A recent case in the Scottish Court of Session has considered the extent to which a commonly used exclusion clause in an agreement for lease protected a landlord from ongoing liability for defects in construction works. 

The exclusion clause relied on a certificate of making good of defects (“the Defects Certificate”) having been issued and collateral warranties having been delivered. At that point, the landlord would have no more liability to its tenant in relation to construction works. Here the landlord said it had done both. However, the court found that a procedure elsewhere in the Agreement to be carried out before issuing the Defects Certificate was not optional. As a result (and although it was not referred to in the exclusion clause), where the landlord had not followed that procedure there could be no valid Defects Certificate and no exclusion of the landlord’s liability. 

This decision will be of interest to landlords, developers and tenants alike.

APCOA Parking (UK) Limited v Crosslands Properties Limited

The case arose from an agreement between owner Crosslands and occupier Apcoa over a multi storey car park at a shopping centre in Fife (the “Agreement”). The Agreement (which included an Agreement for Lease) was entered into before the car park was built. It required Crosslands to appoint a main contractor and a professional team to carry out the works. Following satisfactory completion of the works Apcoa was to take a 25 year tenancy of the car park. As is usual in such agreements, the Agreement had provisions to ensure the works were undertaken to an appropriate standard, including: 

  • Crosslands had to ensure that the main contractor carried out the works in accordance with the building contract and in a good and workmanlike manner;
  • there was a procedure to be followed before issue of the Defects Certificate whereby the project manager had to carry out inspections and Crosslands had to give advanced notice to Apcoa of the final inspection. Apcoa was entitled to attend and to make representations about the works;
  • Crosslands was obliged to make good all defects in the works and have regard to all of Apcoa’s representations; and
  • Crosslands had to deliver collateral warranties from the main contractor and professional team to Apcoa.

In a typical release or “exclusion clause” the Agreement said once Crosslands had delivered the collateral warranties and the project manager had issued the Defects Certificate, Crosslands had no further liability in relation to the works. No reference was made to the procedure to be followed before issue of the Defects Certificate. 

The works were completed in 2008. Crosslands delivered the collateral warranties to Apcoa in September 2008. The project manager issued the Defects Certificate in June 2012. Sometime later the waterproofing coating on the top deck of the car park failed. An estimated £500,000 - £700,000 worth of repair works were required. Crosslands and Apcoa each said the other was responsible for carrying out those repairs. In particular, Apcoa said there had been no final inspection meeting and it had only seen the Defects Certificate in 2015, after it had started court proceedings. Crosslands said the collateral warranties had been delivered and the Defects Certificate issued, therefore under the exclusion clause it had no more liability to make good defects in the works. Who was right?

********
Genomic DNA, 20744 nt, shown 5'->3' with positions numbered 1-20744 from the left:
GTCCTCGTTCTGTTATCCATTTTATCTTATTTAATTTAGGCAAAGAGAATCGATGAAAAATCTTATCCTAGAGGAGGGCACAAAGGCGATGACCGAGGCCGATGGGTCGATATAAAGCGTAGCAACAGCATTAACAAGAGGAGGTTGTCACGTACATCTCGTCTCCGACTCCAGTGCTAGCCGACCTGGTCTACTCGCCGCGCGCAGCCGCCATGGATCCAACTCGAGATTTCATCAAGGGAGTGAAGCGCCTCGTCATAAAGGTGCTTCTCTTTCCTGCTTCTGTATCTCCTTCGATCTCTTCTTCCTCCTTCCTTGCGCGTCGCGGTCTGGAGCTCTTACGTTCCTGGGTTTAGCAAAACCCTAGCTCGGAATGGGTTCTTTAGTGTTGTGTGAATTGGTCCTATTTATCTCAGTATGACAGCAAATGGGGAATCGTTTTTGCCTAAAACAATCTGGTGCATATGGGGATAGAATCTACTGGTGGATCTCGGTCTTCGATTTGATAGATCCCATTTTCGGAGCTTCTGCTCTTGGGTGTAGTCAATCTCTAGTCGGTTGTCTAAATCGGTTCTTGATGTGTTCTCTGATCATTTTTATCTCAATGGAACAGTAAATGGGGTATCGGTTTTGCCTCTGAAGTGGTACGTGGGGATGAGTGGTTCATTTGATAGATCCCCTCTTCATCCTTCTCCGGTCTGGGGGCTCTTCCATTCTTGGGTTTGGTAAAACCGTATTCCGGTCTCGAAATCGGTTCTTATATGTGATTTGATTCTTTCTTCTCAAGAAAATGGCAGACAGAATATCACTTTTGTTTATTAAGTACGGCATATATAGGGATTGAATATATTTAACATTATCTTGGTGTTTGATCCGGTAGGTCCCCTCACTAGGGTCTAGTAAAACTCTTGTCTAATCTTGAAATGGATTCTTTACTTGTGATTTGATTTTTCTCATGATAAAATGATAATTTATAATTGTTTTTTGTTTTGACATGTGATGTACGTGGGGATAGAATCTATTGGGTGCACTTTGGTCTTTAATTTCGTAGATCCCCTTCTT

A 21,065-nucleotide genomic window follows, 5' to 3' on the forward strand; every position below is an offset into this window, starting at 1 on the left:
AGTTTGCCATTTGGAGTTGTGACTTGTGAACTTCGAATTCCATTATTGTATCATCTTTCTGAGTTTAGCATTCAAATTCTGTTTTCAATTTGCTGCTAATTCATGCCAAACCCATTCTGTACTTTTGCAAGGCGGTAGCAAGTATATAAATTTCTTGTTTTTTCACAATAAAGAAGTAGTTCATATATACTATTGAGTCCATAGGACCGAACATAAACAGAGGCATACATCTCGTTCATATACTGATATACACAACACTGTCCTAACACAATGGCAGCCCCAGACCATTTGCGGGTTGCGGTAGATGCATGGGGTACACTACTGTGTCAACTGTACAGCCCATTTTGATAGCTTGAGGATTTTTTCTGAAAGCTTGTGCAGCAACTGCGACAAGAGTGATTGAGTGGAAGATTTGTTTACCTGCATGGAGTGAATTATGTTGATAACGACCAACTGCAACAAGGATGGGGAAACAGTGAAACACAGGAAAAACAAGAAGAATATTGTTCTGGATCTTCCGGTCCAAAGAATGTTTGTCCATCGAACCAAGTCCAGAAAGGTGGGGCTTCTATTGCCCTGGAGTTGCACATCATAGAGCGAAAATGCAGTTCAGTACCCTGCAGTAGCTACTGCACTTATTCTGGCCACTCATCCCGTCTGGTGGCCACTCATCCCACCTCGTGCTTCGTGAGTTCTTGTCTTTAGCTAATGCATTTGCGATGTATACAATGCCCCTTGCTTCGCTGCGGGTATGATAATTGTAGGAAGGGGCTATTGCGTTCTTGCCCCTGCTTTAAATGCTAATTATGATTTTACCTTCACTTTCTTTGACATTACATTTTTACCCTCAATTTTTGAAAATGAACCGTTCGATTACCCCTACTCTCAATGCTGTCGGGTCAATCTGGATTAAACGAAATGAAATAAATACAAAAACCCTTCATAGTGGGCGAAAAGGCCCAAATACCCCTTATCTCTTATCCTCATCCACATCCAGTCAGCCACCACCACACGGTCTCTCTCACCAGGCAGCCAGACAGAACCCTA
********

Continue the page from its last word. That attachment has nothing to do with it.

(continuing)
Landlord liable despite exclusion clause

As usual in construing commercial agreements, the court said its task is to determine the parties’ intention at the time of their bargain. In doing so it said that the procedure in the Agreement before issue of the Defects Certificate was plainly not intended to be optional. To hold otherwise would produce an extraordinary result. Crosslands could benefit from the exclusion clause without fulfilling the contractual scheme. The issue of the Defects Certificate was a significant event in the contractual arrangements. It was the tipping point of liability. The certification process afforded Apcoa an opportunity to check and influence the construction of the works, particularly at the stage of completion and it was entitled to participate in that process. 

So, the court said, if there was a failure to comply with the procedure before issuing the Defects Certificate there could be no valid certificate and therefore no exclusion of Crosslands’s liability. Apcoa was entitled to participate in the certification process. The court would be slow to hold in the circumstances that it could be deprived of its right to raise an action in respect of the works against Crosslands.

Conclusions and implications

This decision may come as a surprise to some. The issuing of Defects Certificate is often seen as a “line in the sand” for all concerned. However, the court’s decision in this case was that the procedure before issue of the Defects Certificate was not optional. Therefore (and although it was not referred to in the exclusion clause), where the landlord had not followed that procedure there could be no valid Defects Certificate and no exclusion of the landlord’s liability. Remember:

  • This type of exclusion clause is common in agreements for lease. The effectiveness of such clauses may be restricted in the case of non-compliance with other obligations which are not expressly mentioned;
  • In such cases landlords’ liabilities do not necessarily end on the issuing of a certificate of making good of defects;
  • The court highlighted the importance of the certification process and the opportunity it gave the tenant to check and influence the construction of the works, particularly at the stage of completion;
  • Careful compliance with all terms of such agreements will allow both parties to draw an effective line in the sand. 

ReferencesAPCOA Parking (UK) Limited v Crosslands Properties Limited [2016] CSOH 63